How To Reach A Goal When You Feel Overwhelmed
Six Concrete Steps To Get There
I have three close friends who are looking to make a career change.
All for different reasons. One recently closed her small business and is looking for something more corporate. One was laid off, but looking for something like what she was doing before. The other is looking to leave a corporate position. And find something more entrepreneurial.
And all three of them are stuck. Overwhelmed. Confused. What should they do next? Who should they talk to? Their responses vary. One is equally excited about every opportunity that comes her way. Without a good vision of whether it will fit her needs. Another avoids any talk of career because she doesn’t want to come off as wishy-washy to other people.
I have done so much research into goals for the past six months. So I offered to help one of my friends in her career thought process. It has been gratifying to apply my knowledge to a real-life situation.
So, from the mountains of research that I have read, I decided to break it down into six steps. Six steps to get her from overwhelmed and confused. To applying for exactly the jobs that she wants. And I am shocked at how effective the process is.
Step 1: Write down your specific, measurable, and time-bound goal
She has avoided applying for jobs because she is unsure what she wants. So she has procrastinated starting the process or even updating her resume.
So first, we created a specific goal for her: apply to 10 real job opportunities by a certain date. She wrote it down. And now she knows exactly where she is going, and when she needs to get there.
Step 2: Break down all the steps to get there into tiny tasks
There are a lot of small pieces to applying for new jobs. And this, too, can feel overwhelming. Especially when you aren’t exactly sure what you want.
So, she broke all the tasks down, one by one. With the first task as: on a piece of paper, make three columns of red/yellow/green. In the red column, write down nonstarters for any job. Things like commuting farther than X. Or accepting pay that is lower than Y. Yellows are a maybe . And greens are ideal situations.
When you set these parameters in advance, it keeps you laser focused once you actually look at real jobs. So that you don’t waste time applying to jobs that won’t actually meet your needs.
Other tasks included updating a resume, writing a cover letter, and making a list of people to network. Even spending time online researching local companies. She needed to write down tasks like these too.
Step 3: Remember that everything takes longer than you think it does
This refers to planning fallacy. I have written about planning fallacy in the past:
First proposed by psychologists Daniel Kahneman and Amos Tversky. It is the well established phenomenon that things always take longer than you think they will.
(So don’t feel alone or ashamed if you are not great at estimating how long something will take.)
For this step, she and I talked through how long each task will take. We took a hard look at the estimates. And then I had her do a few tasks with a timer on. So she could double check.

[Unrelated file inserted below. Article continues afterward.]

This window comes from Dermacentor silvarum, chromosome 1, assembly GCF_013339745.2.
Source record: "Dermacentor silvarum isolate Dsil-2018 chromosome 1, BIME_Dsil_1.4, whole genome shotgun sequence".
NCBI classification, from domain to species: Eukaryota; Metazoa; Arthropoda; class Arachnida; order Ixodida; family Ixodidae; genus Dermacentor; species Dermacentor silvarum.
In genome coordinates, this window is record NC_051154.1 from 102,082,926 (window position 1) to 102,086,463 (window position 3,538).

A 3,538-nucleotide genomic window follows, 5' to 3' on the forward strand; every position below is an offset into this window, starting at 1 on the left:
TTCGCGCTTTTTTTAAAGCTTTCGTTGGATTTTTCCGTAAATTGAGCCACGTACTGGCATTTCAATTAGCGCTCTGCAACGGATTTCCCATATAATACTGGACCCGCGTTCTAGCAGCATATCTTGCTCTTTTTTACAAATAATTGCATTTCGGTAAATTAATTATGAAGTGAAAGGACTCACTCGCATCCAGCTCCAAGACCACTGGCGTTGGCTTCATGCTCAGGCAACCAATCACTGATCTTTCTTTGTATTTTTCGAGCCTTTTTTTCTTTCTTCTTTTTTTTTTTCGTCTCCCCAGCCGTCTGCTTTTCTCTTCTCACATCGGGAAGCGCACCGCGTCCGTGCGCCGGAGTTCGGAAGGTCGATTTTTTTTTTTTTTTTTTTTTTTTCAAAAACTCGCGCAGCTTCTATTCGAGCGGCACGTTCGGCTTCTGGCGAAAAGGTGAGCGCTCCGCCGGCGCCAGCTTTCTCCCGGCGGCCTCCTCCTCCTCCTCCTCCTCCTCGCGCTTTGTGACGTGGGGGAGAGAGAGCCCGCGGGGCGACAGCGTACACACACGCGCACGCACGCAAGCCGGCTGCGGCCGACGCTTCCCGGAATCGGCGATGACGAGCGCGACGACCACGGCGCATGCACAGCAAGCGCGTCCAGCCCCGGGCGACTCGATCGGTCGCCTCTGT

That way, we could make a realistic plan for how long each task would take her.
Step 4: Schedule every single task
Once we had a list of each task and how long it would take. We looked at her calendar. And when she could do each specific thing. Tuesday from 10–12pm she would research local companies. Wednesday from 3–4pm she would update her resume. And so on.
Step 5: Plan for obstacles
Dr. Peter Gollwitzer has done fascinating research on the power of planning for obstacles. He calls is creating “if-then plans.” He found that people are much more likely to reach a goal if they plan in advance for what to do when things go wrong.
So, my friend and I went through all the mental and logistical obstacles that could come up as she applies for jobs. Like, posted jobs filled by the time she applies. People agreeing to coffee and then not having an opportunity at their company. But also, interviews that go well and then do not result in an offer. And she thought through and wrote down exactly what she’d do or think as each thing came up.
Step 6: Keep an accountability partner updated.
This is where I came in. I recently wrote about the research that supports the power of accountability.
According to work by Dr. Gail Matthews, people who wrote down their goals and action steps. And then kept a friend updated on their weekly progress. They were almost 2x more likely to reach or make progress toward their goals. Compared to someone who simply thought about their goals. Powerful stuff.
So, I have given my friend deadlines every week to send me her updates. And if she doesn’t, she owes me a tea from Starbucks. For each deadline she misses.
My six step process has been extremely powerful for my friend. She doesn’t have a job yet. But she no longer feels overwhelmed. And she is making real progress toward her goals.
It’s been so effective that I am considering using it to help others. There is nothing better than using your own knowledge to support the people around you.
So if you are feeling overwhelmed. You have a big goal or dream. Follow this template. Step by step. And find a friend to keep you accountable.
Because as the Indian businessman Shiv Nadar said:
If you are calm about your ambitions, you become confident of achieving what you set out to do.